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And That Happened: Thursday’s Scores and Highlights


Here are the scores. Here are the highlights:

Reds 7, Phillies 4: Going with a zillion pitchers and a short bench is always lame, but it’s especially lame early in the season when everyone’s pretty fresh and there are some days off built in. You can negate that self-inflicted disadvantage, however, if you send up a pitcher as a pinch hitter with orders to hit a homer. Here Bryan Price, I’m sure, explained to Michael Lorenzen that a homer was preferable and Lorenzen obliged him. The Reds pitcher hit the first pinch-hit homer by a big league pitcher in eight years, putting the Reds ahead for good. Daniel Nava hit two homers for Philly in a winning effort in a losing cause.

Twins 5, Royals 3: The Twins drew seven walks yesterday. In three games against the Royals they notched 25 hits and 23 walks. That’s quite a thing, both for the Twins and for the Royals. Anyway: a sweep for Minnesota.

Rockies 2, Brewers 1Nolan Arenado led off the ninth with his first homer of the year, breaking a 1-1 tie. Earlier Mark Reynolds homered for the Rockies’ first run. Antonio Senzatela, making the jump from Double-A, made his big league debut for Colorado, tossing five shutout innings and striking out six. Not too shabby.

Cubs 6, Cardinals 4Kyle Schwarber hit a go-ahead, three-run homer, with the rally being kicked off by that ball that stuck to Yadier Molina‘s chest protector, allowing leadoff hitter Matt Szczur to reach base. Here it is again in case you missed it:

I imagine we’ll have a discussion about doctored baseballs and stuff over the next few days. It’s a pretty dreary and silly conversation at this point. Mostly because baseball itself doesn’t care about pitchers doctoring baseballs. Unless it’s “obvious” in a Michael Pineda way. Which is a dumb standard, meaning there is practically no standard about the doctoring as much as there is one about decorum. And lord knows how dumb baseball decorum conversations can be.

One thing I can predict, though: a lotta people, reasonably for the most part, will believe that either the ball or Yadi’s chest protector or both had some goo on it. They will generally not be Cardinals fans. A lot of people — almost 100% Cardinals fans — will say this was not goo at all but rather [insert some JFK-style magic bullet theory here].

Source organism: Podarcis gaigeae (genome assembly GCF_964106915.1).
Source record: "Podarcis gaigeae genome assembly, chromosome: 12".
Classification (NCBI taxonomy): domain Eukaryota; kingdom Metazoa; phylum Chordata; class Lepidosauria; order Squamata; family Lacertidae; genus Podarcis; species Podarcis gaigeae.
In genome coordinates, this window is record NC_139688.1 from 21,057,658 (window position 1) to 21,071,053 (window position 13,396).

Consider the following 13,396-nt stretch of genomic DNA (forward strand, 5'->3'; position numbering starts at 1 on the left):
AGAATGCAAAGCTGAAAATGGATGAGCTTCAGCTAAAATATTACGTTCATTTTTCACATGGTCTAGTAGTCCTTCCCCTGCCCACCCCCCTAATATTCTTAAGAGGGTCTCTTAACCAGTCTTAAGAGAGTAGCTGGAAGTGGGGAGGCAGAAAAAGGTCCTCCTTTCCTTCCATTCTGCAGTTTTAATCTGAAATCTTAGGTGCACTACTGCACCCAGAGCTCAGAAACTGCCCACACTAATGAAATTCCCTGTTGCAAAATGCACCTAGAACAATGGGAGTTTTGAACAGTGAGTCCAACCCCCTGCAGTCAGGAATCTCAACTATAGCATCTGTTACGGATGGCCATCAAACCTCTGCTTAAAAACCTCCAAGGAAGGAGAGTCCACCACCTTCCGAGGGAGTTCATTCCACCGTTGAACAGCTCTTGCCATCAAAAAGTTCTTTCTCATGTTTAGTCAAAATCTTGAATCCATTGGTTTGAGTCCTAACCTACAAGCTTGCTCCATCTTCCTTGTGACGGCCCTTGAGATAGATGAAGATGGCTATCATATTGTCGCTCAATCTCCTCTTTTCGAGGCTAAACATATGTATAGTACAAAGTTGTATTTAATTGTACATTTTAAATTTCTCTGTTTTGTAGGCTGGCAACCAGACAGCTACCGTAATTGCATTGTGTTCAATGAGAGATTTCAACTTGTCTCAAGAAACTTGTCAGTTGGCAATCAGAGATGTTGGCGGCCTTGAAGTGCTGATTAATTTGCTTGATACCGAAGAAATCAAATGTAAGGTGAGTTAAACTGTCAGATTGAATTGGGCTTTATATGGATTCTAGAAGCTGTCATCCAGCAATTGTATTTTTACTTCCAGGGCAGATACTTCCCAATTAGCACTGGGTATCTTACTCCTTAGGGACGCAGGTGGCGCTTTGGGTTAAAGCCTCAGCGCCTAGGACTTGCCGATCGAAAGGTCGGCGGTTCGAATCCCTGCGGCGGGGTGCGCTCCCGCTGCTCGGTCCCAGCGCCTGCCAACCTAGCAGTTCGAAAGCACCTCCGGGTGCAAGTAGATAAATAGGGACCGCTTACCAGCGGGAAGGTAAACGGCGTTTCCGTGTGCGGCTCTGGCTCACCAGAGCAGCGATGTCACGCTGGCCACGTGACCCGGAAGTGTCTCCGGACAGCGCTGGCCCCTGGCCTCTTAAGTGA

If you introduce irrational standards regarding player behavior, you’re inviting irrational explanations, and those go very will with fandom, which is itself irrational, generally speaking. So have fun with the debate, folks. I’m mostly gonna sit it out.

White Sox 11, Tigers 2: New White Sox Geovany Soto hit two homers and James Shields allowed one run on two hits and struck out five in five and a third. As for the Tigers, there was a lot of talk about the back of the rotation this spring and questions as to whether Matthew Boyd or Anibal Sanchez belonged there. Here they both pitched with Boyd giving up five runs in the start and Sanchez giving up five runs in relief, so all that debate was for nothing!

Dodgers 10, Padres 2: Yasiel Puig went deep twice. He also drew two walks. So far on the year he’s at .416/.563/1.250 with three homers, 5 RBI and 4 walks. Is that good?

Athletics 5, Angels 1: Triggs beats Skaggs. Andrew over Tyler. One run, unearned, over five and two thirds vs. five runs on five hits over five and one third. The A’s and Angels split their four-game series.

Marlins 4, Nationals 3: The Marlins scored all four of their runs from the eighth inning on, coming from behind twice, and winning this one in the 10th via a Justin Bour go-ahead double. The Nats looked for bullpen help all winter after Mark Melancon left. They didn’t find much of it, but they put a happy face on things all spring. All teams do this with their shortcomings, of course. There are optimistic fluff pieces all February and March in which weaknesses are dismissed and a rosy picture is painted about how great The Grand Plan is. Then, in the first week or two of every season, I think of this, one of my favorite sports-related quotes of all time:

Mets 6, Braves 2: Matt Harvey allowed two runs over six and two-thirds in his season debut, allowing every Mets partisan to breathe a sigh of relief. It’s hard to overstate how bad Harvey was last year before going down and how much better the Mets will be if he’s healthy and even close to his old form in 2017. Otherwise, Travis d'Arnaud hit a go-ahead, two-run double and Wilmer Flores a two-run homer as the Mets cruised.

Blue Jays 5, Rays 2: Kendrys Morales hit a grand slam in the third inning and the Jays never looked back. Marcus Stroman allowed one run while pitching into the seventh, aided by three double plays behind him and a fourth double play that allowed Joe Biagini to get out of a jam Stroman himself created before leaving in the seventh.